SIMONTON: Pride? 2014? Avoiding Birmingham, or gulp, Shreveport? Motivation won't come easy for such a disappointed group, but there're enough uber competitors on the team one would believe they won't just lay down. And yet, with an obvious lack of (developed) talent, depth and a natural feeling of snakebittenness, who knows? I do agree with your assessment of Muschamp's vote of confidence. I'll be surprised if there isn't a change(s) at season's end, but either way Florida's proverbial fork in the road falls on Muschamp's shoulders. Does he want the Gators to be Virginia Tech or an annual national championship contender? Recently, I joked Muschamp wants Florida to score more, but only in homage to Herman Boone. Over the past three seasons, the Gators bludgeoned the "six plays, split-veer, just like Novocain, just give it time, always works" offense to deathly exhaustion. It failed, 11 wins or not. Whether Pease is or is not the answer moving forward, Muschamp's philosophy on offense -- and as a CEO altogether -- must transform if the Gators are going to be great good again.
HOLT: Oh c'mon, Jesse. You know Shreveport is delightful in the [coughs], um, [loses breakfast]. It's like almost where Britney Spears was raised. Brown rivers, snake charmers, a surplus of wild dogs to bark at -- what more could you want in a New Year's Eve destination if you're Florida? Plus, the whole "Duck Dynasty" thing. Could there be a more fitting end for Pease? But you're right. Muschamp has some serious directional thinking to do in between politely handing an assistant or three one-way plane tickets and figuring out exactly what the hell this team is going to look like in 2014. These next five weeks need to be more about evaluation than wins and losses, and I know that cuts right to the saddest part of Boom's stubborn heart. Who can the Gators move forward with from this pitiful offense? Do they have any interior defensive linemen they can trust to be "the guys" next year? Is this a fluke season for the linebackers, or is this group just not any good? Is it time to pair this defense up with a different brand of offense? Florida shouldn't have to tolerate three or more losses in a season too many times. ... Where would you start rebooting this thing, AD Simonton?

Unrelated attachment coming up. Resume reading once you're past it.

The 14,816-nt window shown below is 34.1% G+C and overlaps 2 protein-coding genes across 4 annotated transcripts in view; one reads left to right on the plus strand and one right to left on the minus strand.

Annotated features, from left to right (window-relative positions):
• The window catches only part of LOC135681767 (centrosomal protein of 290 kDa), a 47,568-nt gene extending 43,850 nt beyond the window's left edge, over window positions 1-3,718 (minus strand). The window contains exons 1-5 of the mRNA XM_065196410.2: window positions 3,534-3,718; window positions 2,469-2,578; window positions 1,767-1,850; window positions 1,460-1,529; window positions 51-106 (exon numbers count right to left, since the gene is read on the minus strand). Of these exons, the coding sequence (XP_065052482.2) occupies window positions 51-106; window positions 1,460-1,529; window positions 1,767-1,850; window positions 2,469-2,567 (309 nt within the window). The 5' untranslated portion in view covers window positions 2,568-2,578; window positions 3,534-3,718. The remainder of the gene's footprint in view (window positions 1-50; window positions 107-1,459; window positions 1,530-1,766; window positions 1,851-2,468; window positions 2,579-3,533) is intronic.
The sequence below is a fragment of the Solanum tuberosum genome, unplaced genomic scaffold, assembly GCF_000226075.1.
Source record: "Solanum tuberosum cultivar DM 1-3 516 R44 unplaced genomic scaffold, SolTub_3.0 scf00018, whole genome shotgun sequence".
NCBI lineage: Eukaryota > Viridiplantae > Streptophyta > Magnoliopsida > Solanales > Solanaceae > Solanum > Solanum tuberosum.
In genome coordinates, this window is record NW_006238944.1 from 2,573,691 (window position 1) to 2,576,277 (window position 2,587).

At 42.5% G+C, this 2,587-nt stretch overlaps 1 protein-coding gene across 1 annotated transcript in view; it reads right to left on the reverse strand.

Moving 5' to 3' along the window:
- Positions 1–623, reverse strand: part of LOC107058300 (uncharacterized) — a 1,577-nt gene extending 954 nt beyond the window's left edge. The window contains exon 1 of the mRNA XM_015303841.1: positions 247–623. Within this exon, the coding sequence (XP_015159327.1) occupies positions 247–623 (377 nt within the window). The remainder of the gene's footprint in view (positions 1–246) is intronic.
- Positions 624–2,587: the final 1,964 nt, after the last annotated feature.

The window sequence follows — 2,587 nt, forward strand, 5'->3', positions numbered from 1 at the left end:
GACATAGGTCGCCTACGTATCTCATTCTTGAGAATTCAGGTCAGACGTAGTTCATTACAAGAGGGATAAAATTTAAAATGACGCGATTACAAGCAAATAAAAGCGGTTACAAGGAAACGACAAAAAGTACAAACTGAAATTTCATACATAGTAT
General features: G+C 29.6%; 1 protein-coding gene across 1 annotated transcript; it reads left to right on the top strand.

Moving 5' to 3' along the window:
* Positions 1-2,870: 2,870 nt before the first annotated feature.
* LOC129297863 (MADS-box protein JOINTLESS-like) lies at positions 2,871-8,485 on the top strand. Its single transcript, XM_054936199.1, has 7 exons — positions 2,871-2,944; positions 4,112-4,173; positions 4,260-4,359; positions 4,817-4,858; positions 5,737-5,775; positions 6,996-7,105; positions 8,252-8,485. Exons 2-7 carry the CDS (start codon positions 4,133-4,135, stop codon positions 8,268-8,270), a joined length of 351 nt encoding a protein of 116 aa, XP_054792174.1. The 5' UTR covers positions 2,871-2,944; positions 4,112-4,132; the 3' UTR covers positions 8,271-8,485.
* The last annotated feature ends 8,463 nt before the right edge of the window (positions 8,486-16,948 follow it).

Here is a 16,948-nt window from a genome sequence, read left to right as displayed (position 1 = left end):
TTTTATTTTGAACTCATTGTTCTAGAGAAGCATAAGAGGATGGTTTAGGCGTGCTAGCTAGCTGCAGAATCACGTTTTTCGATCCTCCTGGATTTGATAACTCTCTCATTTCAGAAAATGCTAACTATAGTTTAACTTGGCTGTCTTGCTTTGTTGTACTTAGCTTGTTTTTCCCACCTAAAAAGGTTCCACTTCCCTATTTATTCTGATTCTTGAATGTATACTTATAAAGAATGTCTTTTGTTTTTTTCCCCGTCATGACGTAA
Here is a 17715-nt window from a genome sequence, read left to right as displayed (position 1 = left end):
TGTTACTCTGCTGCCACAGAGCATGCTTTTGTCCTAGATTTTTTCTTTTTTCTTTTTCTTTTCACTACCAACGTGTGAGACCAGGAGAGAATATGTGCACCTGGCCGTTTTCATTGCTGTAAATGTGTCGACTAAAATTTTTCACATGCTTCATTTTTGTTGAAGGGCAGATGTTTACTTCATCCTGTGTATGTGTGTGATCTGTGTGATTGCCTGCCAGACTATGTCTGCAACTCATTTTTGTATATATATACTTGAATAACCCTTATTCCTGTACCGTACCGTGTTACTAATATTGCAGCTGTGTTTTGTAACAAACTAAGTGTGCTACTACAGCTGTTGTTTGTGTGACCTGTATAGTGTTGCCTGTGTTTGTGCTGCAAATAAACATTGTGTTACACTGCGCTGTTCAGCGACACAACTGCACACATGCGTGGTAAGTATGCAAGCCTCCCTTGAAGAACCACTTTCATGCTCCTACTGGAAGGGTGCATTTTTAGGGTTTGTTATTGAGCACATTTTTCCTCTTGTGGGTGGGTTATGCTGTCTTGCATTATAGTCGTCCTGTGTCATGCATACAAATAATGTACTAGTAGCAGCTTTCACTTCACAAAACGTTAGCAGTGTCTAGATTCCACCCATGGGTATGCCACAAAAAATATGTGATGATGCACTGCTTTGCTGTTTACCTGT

SIMONTON: [Stares blankly at a computer for 10 minutes]. Three or more losses? HAVE YOU SEEN THE 2014 SCHEDULE? And lest we forget -- for as young as the Gators are -- Florida's roster next season likely won't include three of its top four cornerbacks (Loucheiz Purifoy, Marcus Roberson, Jaylen Watkins), its two most reliable offensive weapons (Solomon Patton and, yeah, Trey Burton), the lone dude on the offensive line WHO CAN BLOCK (center Jonotthan Harrison), but it will have a rebooted quarterback controversy! YAY. UF Athletic Director Jeremy Foley faces one hell of a pickle and is in an extremely unenviable position. He must decide: Did injuries cripple a potentially solid team or was Florida destined for a major regression from 2012 and similar results anyways? We don't know. We'll never know. And this is actually my perfect opportunity for some I-told-ya'-so's, but even I never prophesized a doomsday season. Every question you asked above is legitimate. The answers??? That's why those boys get paid mucho dinero. Obviously the most pressing dilemma is what to do with the offense? With three top-five recruiting classes in the last four years and a COMBINED 20 Under Armour/Army All-American offensive prospects (2010-13 classes), the Gators should never be the fourth-best team in the state and perpetually a bottom-20 offense nationally.